It is not all the time that we drivers pull into empty truck stops and get a choice of whatever spot we want to park in.  Quite the contrary, it is usually the exact opposite this day and age, with the ever-worsening parking shortage we all face.  Taking a quick look around the lot prior to parking can be helpful in many different ways when determining where the best open spots may be.  Whether it is preferable to be in close proximity to restaurants or showers because of frigid cold, or even just having a spot that is easy to pull in and out of, being aware of your surroundings at a truck stop can be a big deal in picking the right spot.  One thing I always make sure to scope out is where the “safest” spots are, especially if I am loaded with freight!

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A lot of factors should be considered when trying to find the safest spot on the lot, since no one spot in any lot offers guaranteed safety.  I have pictured here a makeshift diagram of a truck stop I frequently make it through showing the basic layout.  You will notice that I have highlighted light post locations with yellow to emphasize where the well-lit spots could be found.  Lighting plays a major part in my spot choice, as thieves are more likely to prey in the dark where they are less likely to be spotted. Not only does a well-lit spot deter the crooks that lurk in the shadows, it also offers better sight for those that plan on trying to back in next to you.  It is all too often I have seen a dark spot lead to someone getting a trailer ding, truck mirror clipped, or bumper corner torn off.  In the second diagram, I took the liberty of highlighting in orange some of the spots you may want to take as a last resort, which seem as though they would leave your rear, once backed in, susceptible to tampering.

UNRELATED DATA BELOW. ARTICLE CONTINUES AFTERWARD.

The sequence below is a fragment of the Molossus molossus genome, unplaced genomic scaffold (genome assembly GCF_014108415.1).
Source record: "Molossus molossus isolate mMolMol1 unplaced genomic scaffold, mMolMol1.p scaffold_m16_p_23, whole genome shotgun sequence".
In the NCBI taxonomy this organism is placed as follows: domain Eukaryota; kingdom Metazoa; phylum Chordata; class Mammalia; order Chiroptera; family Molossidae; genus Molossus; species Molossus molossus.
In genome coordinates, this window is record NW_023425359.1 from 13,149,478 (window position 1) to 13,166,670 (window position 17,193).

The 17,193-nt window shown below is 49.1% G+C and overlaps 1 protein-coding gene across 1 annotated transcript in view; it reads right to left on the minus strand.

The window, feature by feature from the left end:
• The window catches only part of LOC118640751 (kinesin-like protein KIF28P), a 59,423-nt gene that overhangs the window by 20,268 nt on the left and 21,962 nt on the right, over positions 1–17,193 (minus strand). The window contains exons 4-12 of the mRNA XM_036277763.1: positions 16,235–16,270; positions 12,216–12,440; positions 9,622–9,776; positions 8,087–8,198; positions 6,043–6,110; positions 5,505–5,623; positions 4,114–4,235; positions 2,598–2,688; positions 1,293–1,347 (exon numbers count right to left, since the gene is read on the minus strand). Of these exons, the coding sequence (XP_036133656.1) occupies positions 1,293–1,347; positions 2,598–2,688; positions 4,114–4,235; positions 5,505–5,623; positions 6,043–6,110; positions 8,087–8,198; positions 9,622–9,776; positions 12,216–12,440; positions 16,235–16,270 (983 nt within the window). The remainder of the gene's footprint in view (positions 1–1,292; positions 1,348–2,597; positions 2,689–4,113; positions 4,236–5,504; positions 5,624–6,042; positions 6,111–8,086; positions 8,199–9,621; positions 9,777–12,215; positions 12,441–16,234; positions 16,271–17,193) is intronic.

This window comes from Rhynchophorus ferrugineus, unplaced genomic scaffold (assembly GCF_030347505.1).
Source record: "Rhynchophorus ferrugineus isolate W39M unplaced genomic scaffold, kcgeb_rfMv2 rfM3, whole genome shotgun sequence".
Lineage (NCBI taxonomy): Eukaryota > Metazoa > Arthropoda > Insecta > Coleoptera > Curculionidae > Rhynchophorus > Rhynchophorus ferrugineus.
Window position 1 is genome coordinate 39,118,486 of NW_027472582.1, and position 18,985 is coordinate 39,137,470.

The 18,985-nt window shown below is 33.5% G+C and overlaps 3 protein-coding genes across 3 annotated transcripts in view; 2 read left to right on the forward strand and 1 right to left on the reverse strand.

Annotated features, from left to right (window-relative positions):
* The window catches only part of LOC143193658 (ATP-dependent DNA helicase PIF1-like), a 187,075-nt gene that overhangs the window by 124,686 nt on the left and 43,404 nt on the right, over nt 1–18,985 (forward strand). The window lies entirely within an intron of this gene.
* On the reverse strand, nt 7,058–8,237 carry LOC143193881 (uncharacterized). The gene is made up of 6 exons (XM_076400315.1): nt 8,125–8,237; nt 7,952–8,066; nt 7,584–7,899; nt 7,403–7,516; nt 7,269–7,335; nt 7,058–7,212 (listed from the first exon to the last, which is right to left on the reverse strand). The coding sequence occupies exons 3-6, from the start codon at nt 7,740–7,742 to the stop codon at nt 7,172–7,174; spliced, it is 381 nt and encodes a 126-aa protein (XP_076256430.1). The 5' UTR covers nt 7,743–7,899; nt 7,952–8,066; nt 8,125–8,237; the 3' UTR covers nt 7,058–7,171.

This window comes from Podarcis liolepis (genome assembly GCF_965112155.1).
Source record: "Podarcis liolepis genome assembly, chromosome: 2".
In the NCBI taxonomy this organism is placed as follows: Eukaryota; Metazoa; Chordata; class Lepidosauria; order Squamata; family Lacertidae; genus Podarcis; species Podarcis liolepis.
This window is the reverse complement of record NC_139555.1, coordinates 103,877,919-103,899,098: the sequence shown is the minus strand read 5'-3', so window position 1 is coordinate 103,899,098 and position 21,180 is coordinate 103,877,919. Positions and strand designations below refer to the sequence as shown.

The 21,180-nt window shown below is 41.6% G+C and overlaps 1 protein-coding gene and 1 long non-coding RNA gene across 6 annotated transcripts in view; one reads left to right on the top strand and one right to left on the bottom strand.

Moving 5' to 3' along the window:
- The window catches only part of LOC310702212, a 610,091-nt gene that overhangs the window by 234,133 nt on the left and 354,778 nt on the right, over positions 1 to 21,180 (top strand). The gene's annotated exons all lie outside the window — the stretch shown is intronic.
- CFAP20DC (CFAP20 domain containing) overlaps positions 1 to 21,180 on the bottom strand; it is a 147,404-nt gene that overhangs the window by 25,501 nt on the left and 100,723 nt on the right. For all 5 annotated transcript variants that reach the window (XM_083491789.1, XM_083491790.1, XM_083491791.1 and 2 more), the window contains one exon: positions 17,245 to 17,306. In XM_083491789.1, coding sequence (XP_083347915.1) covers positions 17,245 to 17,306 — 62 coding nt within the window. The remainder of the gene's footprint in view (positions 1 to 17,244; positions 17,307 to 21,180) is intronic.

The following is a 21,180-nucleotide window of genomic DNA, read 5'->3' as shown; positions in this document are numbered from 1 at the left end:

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There are a lot of things I look at when pulling into a truck stop for the night, more so when loaded, but nonetheless even when empty.  Since a lot of truck stops are known to attract vagrants and criminal activity, I watch for shifty characters as well.  I look at the other vehicles and people wandering around the area and make sure they are not in the area around where I am parked.  There have been more than a couple occasions where I have had to call the authorities for suspicious activities around where I've parked, which the authorities typically take seriously for the safety of the general public.  Just like I do when securing my load overnight with high-security locks, making sure I am staying in a safe place for the night is a tactic in making myself the least likely target for theft or vandalism.  Like the scenario where a crook is more likely to break into a trailer with a small padlock rather than a crossbar lock, the criminals are also more likely to target someone in a dimly lit space away from entering and exiting traffic and frequently used roads.    Consider analyzing where you park a little better the next time you pull in for the night and remain as safe as you can by making sure to pick the best open parking space available!

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Jimmy Nevarez

Jimmy Nevarez is the Owner/President of Angus Transportation, Inc., based in Chino, California.  Jimmy pulls a 53' dry van hauling general dry freight for his own small fleet, operating on its own authority throughout all of Southern California and Southern Nevada.

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